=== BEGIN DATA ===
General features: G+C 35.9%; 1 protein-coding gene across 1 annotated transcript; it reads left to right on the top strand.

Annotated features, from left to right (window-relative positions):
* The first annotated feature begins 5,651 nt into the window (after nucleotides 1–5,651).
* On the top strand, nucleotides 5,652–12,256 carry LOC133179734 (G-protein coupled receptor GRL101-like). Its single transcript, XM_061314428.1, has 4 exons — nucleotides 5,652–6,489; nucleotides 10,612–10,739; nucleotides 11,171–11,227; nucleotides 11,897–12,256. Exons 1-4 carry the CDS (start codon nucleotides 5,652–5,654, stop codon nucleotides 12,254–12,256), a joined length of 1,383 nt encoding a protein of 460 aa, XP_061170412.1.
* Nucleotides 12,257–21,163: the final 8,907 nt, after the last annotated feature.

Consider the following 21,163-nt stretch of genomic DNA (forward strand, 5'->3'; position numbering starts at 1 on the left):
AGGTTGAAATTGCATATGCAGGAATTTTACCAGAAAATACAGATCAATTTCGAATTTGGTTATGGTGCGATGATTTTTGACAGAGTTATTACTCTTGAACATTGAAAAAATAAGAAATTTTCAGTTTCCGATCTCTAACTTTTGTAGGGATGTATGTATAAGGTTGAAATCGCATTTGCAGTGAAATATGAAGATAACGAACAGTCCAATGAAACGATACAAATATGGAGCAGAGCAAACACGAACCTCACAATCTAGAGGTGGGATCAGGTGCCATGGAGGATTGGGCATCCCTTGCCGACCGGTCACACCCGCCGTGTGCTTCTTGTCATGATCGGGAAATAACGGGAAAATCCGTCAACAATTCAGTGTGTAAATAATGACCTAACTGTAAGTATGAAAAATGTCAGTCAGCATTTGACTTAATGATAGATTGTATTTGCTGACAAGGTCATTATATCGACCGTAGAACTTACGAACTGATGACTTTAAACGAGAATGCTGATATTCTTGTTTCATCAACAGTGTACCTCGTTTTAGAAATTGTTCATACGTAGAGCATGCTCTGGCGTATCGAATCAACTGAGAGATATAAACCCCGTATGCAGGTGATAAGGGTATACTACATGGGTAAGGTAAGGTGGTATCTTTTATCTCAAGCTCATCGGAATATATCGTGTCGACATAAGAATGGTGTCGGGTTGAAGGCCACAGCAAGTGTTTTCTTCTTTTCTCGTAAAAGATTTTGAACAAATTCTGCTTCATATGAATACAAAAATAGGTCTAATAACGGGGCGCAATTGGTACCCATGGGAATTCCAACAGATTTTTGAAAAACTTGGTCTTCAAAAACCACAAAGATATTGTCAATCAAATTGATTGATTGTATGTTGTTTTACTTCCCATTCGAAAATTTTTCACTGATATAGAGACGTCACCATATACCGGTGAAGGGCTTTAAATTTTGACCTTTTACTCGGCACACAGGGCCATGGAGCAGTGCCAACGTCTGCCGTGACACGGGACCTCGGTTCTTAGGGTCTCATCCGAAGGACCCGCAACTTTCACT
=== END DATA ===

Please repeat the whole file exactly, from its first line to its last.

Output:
General features: G+C 35.9%; 1 protein-coding gene across 1 annotated transcript; it reads left to right on the top strand.

Annotated features, from left to right (window-relative positions):
* The first annotated feature begins 5,651 nt into the window (after nucleotides 1–5,651).
* On the top strand, nucleotides 5,652–12,256 carry LOC133179734 (G-protein coupled receptor GRL101-like). Its single transcript, XM_061314428.1, has 4 exons — nucleotides 5,652–6,489; nucleotides 10,612–10,739; nucleotides 11,171–11,227; nucleotides 11,897–12,256. Exons 1-4 carry the CDS (start codon nucleotides 5,652–5,654, stop codon nucleotides 12,254–12,256), a joined length of 1,383 nt encoding a protein of 460 aa, XP_061170412.1.
* Nucleotides 12,257–21,163: the final 8,907 nt, after the last annotated feature.

Consider the following 21,163-nt stretch of genomic DNA (forward strand, 5'->3'; position numbering starts at 1 on the left):
AGGTTGAAATTGCATATGCAGGAATTTTACCAGAAAATACAGATCAATTTCGAATTTGGTTATGGTGCGATGATTTTTGACAGAGTTATTACTCTTGAACATTGAAAAAATAAGAAATTTTCAGTTTCCGATCTCTAACTTTTGTAGGGATGTATGTATAAGGTTGAAATCGCATTTGCAGTGAAATATGAAGATAACGAACAGTCCAATGAAACGATACAAATATGGAGCAGAGCAAACACGAACCTCACAATCTAGAGGTGGGATCAGGTGCCATGGAGGATTGGGCATCCCTTGCCGACCGGTCACACCCGCCGTGTGCTTCTTGTCATGATCGGGAAATAACGGGAAAATCCGTCAACAATTCAGTGTGTAAATAATGACCTAACTGTAAGTATGAAAAATGTCAGTCAGCATTTGACTTAATGATAGATTGTATTTGCTGACAAGGTCATTATATCGACCGTAGAACTTACGAACTGATGACTTTAAACGAGAATGCTGATATTCTTGTTTCATCAACAGTGTACCTCGTTTTAGAAATTGTTCATACGTAGAGCATGCTCTGGCGTATCGAATCAACTGAGAGATATAAACCCCGTATGCAGGTGATAAGGGTATACTACATGGGTAAGGTAAGGTGGTATCTTTTATCTCAAGCTCATCGGAATATATCGTGTCGACATAAGAATGGTGTCGGGTTGAAGGCCACAGCAAGTGTTTTCTTCTTTTCTCGTAAAAGATTTTGAACAAATTCTGCTTCATATGAATACAAAAATAGGTCTAATAACGGGGCGCAATTGGTACCCATGGGAATTCCAACAGATTTTTGAAAAACTTGGTCTTCAAAAACCACAAAGATATTGTCAATCAAATTGATTGATTGTATGTTGTTTTACTTCCCATTCGAAAATTTTTCACTGATATAGAGACGTCACCATATACCGGTGAAGGGCTTTAAATTTTGACCTTTTACTCGGCACACAGGGCCATGGAGCAGTGCCAACGTCTGCCGTGACACGGGACCTCGGTTCTTAGGGTCTCATCCGAAGGACCCGCAACTTTCACT